A case-control study, American journal of epidemiology, 1986
The authors interviewed 273 northern California testicular cancer cases aged 40 and under diagnosed between 1976 and 1981, their mothers, and matched peer controls and their mothers on prenatal hormone exposure and other variables.
Included was a population-based substudy (1979-1981) of all interviewable cases reported to the San Francisco Bay Area Surveillance, Epidemiology, and End Results registry.
They found odds ratios (OR) of from 8.3 (sons’ report) to 4.5 (mothers’ report) associated with cryptorchidism, but found no association with mothers’ hormone exposure or diethylstilbestrol exposure in pregnancy.
They also found a significant association with lower age at puberty (OR = 2.0); a marginally significant association with mothers’ breast cancer (OR = 2.9, p = 0.054); and a significant protective effect of reported mononucleosis (OR = 0.6).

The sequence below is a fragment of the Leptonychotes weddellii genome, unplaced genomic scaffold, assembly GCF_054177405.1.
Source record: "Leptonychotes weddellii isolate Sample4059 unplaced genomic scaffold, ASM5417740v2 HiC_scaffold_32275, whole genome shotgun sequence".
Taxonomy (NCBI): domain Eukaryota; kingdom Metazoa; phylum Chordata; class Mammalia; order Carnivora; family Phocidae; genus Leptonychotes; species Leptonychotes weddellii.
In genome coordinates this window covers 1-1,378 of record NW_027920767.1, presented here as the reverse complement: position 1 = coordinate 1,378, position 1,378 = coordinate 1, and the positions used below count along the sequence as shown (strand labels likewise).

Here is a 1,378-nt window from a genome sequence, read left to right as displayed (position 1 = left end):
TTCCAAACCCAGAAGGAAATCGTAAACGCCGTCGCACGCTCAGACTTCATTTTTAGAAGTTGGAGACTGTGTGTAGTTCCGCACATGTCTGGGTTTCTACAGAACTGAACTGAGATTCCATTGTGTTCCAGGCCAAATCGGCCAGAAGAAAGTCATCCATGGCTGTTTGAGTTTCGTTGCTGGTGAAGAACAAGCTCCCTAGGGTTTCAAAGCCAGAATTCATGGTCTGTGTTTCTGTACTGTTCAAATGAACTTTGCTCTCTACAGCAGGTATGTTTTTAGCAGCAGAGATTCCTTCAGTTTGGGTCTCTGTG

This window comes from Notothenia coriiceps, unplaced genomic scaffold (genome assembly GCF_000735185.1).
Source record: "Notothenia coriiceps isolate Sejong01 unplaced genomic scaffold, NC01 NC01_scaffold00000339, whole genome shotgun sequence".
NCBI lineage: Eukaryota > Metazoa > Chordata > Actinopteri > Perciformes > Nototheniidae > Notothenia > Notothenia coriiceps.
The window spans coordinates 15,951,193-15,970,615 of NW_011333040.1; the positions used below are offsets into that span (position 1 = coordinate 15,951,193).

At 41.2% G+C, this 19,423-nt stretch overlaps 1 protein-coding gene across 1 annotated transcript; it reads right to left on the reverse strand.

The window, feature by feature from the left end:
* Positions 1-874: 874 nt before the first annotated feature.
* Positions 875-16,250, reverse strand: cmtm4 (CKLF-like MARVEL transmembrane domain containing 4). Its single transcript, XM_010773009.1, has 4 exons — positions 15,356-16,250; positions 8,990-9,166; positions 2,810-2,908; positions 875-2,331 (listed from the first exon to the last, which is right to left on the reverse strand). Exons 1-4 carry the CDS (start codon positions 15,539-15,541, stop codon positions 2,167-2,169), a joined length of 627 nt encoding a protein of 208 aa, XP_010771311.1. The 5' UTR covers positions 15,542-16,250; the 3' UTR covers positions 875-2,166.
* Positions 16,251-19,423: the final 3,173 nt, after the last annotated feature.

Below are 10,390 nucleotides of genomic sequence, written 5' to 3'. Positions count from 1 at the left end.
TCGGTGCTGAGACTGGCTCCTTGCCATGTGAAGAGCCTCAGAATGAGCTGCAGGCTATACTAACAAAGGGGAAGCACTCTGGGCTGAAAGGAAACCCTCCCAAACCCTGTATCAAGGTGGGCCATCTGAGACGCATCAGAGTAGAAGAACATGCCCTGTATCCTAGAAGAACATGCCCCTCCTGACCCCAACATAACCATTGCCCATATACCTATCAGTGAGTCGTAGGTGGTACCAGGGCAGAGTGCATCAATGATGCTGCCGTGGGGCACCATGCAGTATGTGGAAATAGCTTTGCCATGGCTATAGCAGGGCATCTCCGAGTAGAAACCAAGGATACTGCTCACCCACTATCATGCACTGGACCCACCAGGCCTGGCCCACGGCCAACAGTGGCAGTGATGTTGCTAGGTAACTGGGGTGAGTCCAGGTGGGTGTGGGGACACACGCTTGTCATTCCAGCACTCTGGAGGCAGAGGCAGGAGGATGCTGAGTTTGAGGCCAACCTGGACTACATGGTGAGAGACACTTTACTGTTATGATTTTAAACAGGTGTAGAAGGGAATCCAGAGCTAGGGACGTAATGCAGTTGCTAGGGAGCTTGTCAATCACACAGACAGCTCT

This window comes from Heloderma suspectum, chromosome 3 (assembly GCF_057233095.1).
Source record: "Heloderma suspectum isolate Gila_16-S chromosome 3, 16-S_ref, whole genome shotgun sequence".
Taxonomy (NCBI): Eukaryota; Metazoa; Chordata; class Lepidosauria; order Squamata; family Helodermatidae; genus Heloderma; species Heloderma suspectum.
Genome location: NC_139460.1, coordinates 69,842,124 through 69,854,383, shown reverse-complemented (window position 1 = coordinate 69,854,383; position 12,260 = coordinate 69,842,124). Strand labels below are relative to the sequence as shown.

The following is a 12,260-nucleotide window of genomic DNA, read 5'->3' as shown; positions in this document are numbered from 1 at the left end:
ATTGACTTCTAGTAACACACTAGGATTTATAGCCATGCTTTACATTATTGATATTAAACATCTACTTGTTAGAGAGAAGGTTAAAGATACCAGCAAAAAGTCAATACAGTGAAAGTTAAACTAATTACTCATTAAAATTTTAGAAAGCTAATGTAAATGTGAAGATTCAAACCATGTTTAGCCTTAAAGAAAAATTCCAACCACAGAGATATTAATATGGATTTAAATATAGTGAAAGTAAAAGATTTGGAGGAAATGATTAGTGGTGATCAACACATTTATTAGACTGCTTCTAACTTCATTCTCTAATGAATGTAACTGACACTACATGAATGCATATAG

These associations remained strong in the population-based substudy.
When cases were divided by histology, strong and specific associations of earlier puberty (OR = 2.3) and mothers’ breast cancer (OR = 4.4) with nonseminomatous cancer, and of reported mononucleosis (OR = 0.3) with seminomatous cancer, were found.
These observations suggest that
- prenatal exogenous hormone exposure does not account for a significant fraction of testicular cancer,
- a cluster of “breast-cancer-like” risk factors are associated with nonseminomas,
- and there is some genetic risk of nonseminomas.
Since DES stopped being prescribed in 1971, and since testicular cancer takes time to develop, we believe it’s reasonable to think the study’s cases (aged 40 and under diagnosed between 1976 and 1981) do not match DES Sons exact profiles / conditions .
- Hormonal risk factors in testicular cancer. A case-control study, American journal of epidemiology, NCBI PubMed, PMID: 2872797, 1986 Jul;.
- Northern California image credit eventbrite.